If you’ve never heard of togarashi, that might be because it is from Japan. While the word “togarashi” in Japanese refers to a specific type of chili pepper, it also refers to a spice mix that is prevalent throughout Japan. Just how prevalent? According to worldspice.com, “This blend is used throughout Japan as a table condiment, occupying much the same place that salt and pepper do in the American household.” The blend is also sometimes known as shichimi togarashi or simply shichimi.
So, what is shichimi togarashi seasoning?
The exact ingredient mix is not codified, so there is a difference between brands, though chile peppers in some form always make an appearance. For example, World Spice’s version contains “Korean Chile, Orange, Poppy, Black Sesame, White Sesame, Paprika, Seaweed, Ginger.” On the other hand, Food52’s recipe calls for nori, tangerine zest, toasted sesame seeds, ground black pepper, red pepper flakes, and minced garlic. And Spiceology’s version consists mainly of “Chili Pepper, White Sesame Seed, Orange Peel, Spices, Seaweed, Black Sesame Seed, Salt, [and] Lemon Juice Powder.”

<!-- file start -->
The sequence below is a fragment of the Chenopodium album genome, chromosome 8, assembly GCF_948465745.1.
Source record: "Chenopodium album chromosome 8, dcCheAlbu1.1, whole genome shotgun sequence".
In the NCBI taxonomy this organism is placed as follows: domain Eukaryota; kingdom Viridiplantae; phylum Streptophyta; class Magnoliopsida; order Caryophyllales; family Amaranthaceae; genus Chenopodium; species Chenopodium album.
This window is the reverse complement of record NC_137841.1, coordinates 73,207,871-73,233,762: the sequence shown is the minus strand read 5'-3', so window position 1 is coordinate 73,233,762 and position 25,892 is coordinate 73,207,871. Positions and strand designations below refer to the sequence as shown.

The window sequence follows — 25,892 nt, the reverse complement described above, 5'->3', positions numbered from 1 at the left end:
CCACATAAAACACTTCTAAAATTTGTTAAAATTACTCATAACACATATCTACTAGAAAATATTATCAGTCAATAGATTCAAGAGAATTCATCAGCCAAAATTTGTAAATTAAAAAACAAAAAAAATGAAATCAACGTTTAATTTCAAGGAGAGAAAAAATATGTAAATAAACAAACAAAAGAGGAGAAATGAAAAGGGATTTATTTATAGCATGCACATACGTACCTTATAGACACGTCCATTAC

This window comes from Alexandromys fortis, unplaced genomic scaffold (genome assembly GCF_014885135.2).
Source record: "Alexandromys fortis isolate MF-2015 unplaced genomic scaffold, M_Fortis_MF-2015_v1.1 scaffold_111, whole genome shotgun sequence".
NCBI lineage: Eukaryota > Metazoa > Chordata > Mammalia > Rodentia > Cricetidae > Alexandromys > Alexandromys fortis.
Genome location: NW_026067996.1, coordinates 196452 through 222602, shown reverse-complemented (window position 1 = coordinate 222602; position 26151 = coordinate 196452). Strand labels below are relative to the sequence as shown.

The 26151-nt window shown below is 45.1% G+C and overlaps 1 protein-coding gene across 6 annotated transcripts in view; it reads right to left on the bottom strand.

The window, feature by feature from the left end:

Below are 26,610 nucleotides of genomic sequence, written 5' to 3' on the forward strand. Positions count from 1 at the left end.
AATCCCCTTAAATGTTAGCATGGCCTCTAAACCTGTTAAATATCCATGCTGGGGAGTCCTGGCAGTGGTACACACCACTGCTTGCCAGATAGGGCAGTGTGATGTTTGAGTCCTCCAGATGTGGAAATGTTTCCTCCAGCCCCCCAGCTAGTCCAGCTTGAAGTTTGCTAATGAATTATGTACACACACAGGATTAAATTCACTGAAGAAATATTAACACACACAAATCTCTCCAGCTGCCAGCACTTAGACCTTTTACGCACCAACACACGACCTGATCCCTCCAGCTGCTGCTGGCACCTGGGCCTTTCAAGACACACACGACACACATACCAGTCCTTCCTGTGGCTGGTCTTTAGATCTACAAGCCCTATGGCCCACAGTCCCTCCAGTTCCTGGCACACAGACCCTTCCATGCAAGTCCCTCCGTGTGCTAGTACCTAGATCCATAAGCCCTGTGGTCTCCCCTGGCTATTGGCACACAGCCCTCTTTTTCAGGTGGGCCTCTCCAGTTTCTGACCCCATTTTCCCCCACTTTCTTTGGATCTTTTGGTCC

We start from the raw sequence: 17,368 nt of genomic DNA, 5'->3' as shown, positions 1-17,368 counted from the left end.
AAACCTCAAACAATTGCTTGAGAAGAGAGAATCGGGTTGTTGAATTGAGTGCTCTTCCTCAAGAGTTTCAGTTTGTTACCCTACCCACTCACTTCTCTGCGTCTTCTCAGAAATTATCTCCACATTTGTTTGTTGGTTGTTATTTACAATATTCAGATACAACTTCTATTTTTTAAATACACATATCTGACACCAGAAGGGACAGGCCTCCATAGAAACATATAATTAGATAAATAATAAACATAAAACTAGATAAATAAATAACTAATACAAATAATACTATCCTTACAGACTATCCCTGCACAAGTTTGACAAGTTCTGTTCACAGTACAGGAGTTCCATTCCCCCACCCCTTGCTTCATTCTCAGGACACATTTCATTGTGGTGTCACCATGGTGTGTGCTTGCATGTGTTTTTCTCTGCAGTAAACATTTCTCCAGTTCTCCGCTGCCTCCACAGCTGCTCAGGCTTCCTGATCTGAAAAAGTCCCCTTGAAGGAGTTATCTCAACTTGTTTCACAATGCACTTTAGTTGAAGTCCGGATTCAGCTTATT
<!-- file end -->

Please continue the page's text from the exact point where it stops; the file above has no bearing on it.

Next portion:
Is togarashi spicy?
The answer is yes, togarashi is spicy. It’s not likely to burn your mouth if you’re a spice aficionado, but there is a definite heat. Of course, as noted, there are some differences between different versions of the blend, so some may be more heat intensive than others.
How do you use togarashi seasoning?
Shichimi togarashi can add a lot of flavor to just about anything. It’s great on noodles, soups, fish, poultry, and beef, but some people like to put it on their popcorn or pizza, burgers, or hot dogs, or really anywhere you might put hot sauce or another all-purpose condiment.
However, if you’re looking for something that specifically highlights this distinctive spice blend, Tried And True Recipes has you covered with their Shrimp And Rice Noodles With Shichimi Togarashi. It calls for rice vermicelli, bell peppers, shiitake mushrooms, onion, cabbage, sesame oil, shrimp, and of course, the spice itself.